Saoirse O’Sullivan: A 14-Year-Old Competitive Irish Dancer With Severe Left Anterior Knee Pain

Learning Objectives

  • Learn the common causes of knee pain.

  • Develop an understanding of the unique anatomy of the knee joint.

  • Develop an understanding of the bursae of the knee.

  • Develop an understanding of the causes of Osgood-Schlatter disease.

  • Develop an understanding of the differential diagnosis of Osgood-Schlatter disease.

  • Learn the clinical presentation of Osgood-Schlatter disease.

  • Learn how to examine the knee, associated bursae, and the tibial tuberosity.

  • Learn how to use physical examination to identify Osgood-Schlatter disease.

  • Develop an understanding of the treatment options for Osgood-Schlatter disease.

Saoirse O’Sullivan

Saoirse O’Sullivan is a 14-year-old competitive Irish dancer with the chief complaint of “There’s a painful bump below my left knee and it’s embarrassing.” Saoirse stated that over the past several months, she has noticed a bump just below her left knee that has gotten bigger and bigger. Saoirse stated that over the past month, the pain has become so painful that it is difficult for her to practice for her Irish dance competitions. “Doctor, dancing is the most important thing in my life, and I want to get rid of this ugly bump on my knee. It’s hugely embarrassing to be up on stage and having everyone look at it. The pain is bad, too, but that bump just makes me want to cry.” I reassured her that I understood how she felt and would do everything I could to get it better. “So, Saoirse, have you ever had anything like this before?” She said, “No, Doctor, never.” “Any previous knee injuries?” I asked, and she again replied, “No, never.”

I asked Saoirse what made the pain worse and she said that dancing really made it hurt. I asked, “Anything else?” She said that any walking, going up and down stairs, and walking up the hill on her way to school—really any activity—made the pain worse. I asked her what made it better and she said that the pain got a lot better when she rested the knee, and she thought that Nuprin helped, but she was not allowed to take it when at school. She also thought that the heating pad felt good, but she didn’t like the way it made the bump so red. Saoirse denied significant sleep disturbance.

I asked Saoirse to point with one finger to show me where it hurt the most and she immediately pointed to the obviously enlarged tibial tuberosity ( Fig. 11.1 ).

Fig. 11.1

Clinical appearance and radiographic findings in a patient with Osgood-Scholatter disease.

From Nührenbörger C, Gaulrapp H. Morbus Osgood Schlatter. Sports Orthop Traumatol . 2018;34[4]:393–395 [Fig.1].

On physical examination, Saoirse was afebrile. Her respirations were 16 and her pulse was 70 and regular. Her blood pressure was 106/72. Saoirse’s head, eyes, ears, nose, throat (HEENT) exam was normal, as was her cardiopulmonary examination. Her thyroid was normal. Her abdominal examination revealed no abnormal mass or organomegaly. There was no costovertebral angle (CVA) tenderness. There was no peripheral edema. Her low back examination was normal. Visual inspection of the left knee revealed an enlarged tibial tuberosity on the left, which felt warm to touch but did not appear to be infected. The range of motion of the left knee was within normal limits. There was marked tenderness to palpation over the left tibial tuberosity, with the palpation of the area reproducing Saoirse’s pain. The right knee examination was normal, as was examination of her major joints. A careful neurologic examination of the upper and lower extremities revealed there was no evidence of peripheral or entrapment neuropathy, and the deep tendon reflexes were normal.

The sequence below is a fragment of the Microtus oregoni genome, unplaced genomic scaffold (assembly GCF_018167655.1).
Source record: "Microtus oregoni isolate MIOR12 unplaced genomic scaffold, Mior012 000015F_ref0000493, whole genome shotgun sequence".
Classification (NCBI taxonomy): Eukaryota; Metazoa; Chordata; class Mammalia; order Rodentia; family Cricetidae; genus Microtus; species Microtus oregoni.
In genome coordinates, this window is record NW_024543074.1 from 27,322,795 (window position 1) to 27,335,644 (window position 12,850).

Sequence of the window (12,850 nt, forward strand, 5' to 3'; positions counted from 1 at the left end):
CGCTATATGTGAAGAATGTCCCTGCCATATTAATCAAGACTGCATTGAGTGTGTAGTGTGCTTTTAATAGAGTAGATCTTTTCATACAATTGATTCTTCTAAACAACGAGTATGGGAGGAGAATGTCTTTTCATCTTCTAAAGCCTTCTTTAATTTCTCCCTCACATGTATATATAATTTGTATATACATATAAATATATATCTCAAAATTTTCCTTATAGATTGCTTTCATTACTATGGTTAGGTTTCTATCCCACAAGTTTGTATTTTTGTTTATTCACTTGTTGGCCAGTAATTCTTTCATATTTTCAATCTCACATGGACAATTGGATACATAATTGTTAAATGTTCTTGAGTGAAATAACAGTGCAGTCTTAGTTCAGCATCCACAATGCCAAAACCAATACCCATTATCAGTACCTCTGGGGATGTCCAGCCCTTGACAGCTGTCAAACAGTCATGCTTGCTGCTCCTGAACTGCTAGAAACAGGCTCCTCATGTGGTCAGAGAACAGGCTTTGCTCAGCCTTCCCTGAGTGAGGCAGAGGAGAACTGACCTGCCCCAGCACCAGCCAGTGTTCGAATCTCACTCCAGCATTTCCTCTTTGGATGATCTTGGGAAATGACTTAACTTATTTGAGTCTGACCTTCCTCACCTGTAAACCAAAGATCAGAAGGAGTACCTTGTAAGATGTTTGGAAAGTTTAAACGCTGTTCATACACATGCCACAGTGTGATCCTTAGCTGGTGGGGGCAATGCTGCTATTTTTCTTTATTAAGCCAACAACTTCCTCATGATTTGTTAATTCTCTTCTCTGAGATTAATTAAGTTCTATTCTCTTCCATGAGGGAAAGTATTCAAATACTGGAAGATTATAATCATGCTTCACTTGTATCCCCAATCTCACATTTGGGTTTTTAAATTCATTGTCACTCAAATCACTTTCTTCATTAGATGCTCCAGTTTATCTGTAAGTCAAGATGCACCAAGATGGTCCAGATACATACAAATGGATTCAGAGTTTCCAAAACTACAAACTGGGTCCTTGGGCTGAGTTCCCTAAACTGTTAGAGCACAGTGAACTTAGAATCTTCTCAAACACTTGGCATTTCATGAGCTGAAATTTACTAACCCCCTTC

Key Clinical Points—What’s Important and What’s Not

The History

  • Gradual enlargement of the left tibial tuberosity

  • Increase in pain in the area of the left tibial tuberosity

  • Unhappy with cosmetic appearance of left knee

  • Onset of left knee pain following Irish dancing

  • Pain localized to the area of the left prepatellar region

  • Pain associated with swelling of the affected knee

  • Pain made worse by dance, walking, stairs, and walking up grades

  • No other specific traumatic event to the area identified

  • No fever or chills

  • Unable to participate in competitive Irish dancing

The Physical Examination

  • The patient is afebrile

  • Obvious enlargement of the left tibial tuberosity

  • Point tenderness to palpation of the area over the tibial tuberosity

  • Palpation of left knee reveals warmth to touch

  • No evidence of infection

  • Normal range of motion of the affected knee

Other Findings of Note

  • Normal HEENT examination

  • Normal cardiovascular examination

  • Normal pulmonary examination

  • Normal abdominal examination

  • No tenderness to deep palpation of the lumbar paraspinous muscles

  • No peripheral edema

  • Normal upper and lower extremity neurologic examination, motor and sensory examination

  • Examinations of joints other than the left knee were normal

What Tests Would You Like to Order?

The following tests were ordered:

  • Plain radiographs of the left knee

  • Ultrasound of the left knee

  • Magnetic resonance imaging (MRI) of the left knee

Test Results

The plain radiographs of the left knee reveal a prominent tibial tuberosity with an ossicle proximal to the tubercle (see Fig. 11.1 ). Ultrasound examination of the left knee revealed prepatellar bursitis and plica formation. Osteophyte and patella-femoral degenerative changes are noted ( Fig. 11.2 ). MRI reveals a prominent tibial tuberosity with marrow edema and associated thickening of the patellar tendon ( Fig. 11.3 ).

Aug 9, 2021 | Posted by in PAIN MEDICINE | Comments Off on Saoirse O’Sullivan: A 14-Year-Old Competitive Irish Dancer With Severe Left Anterior Knee Pain
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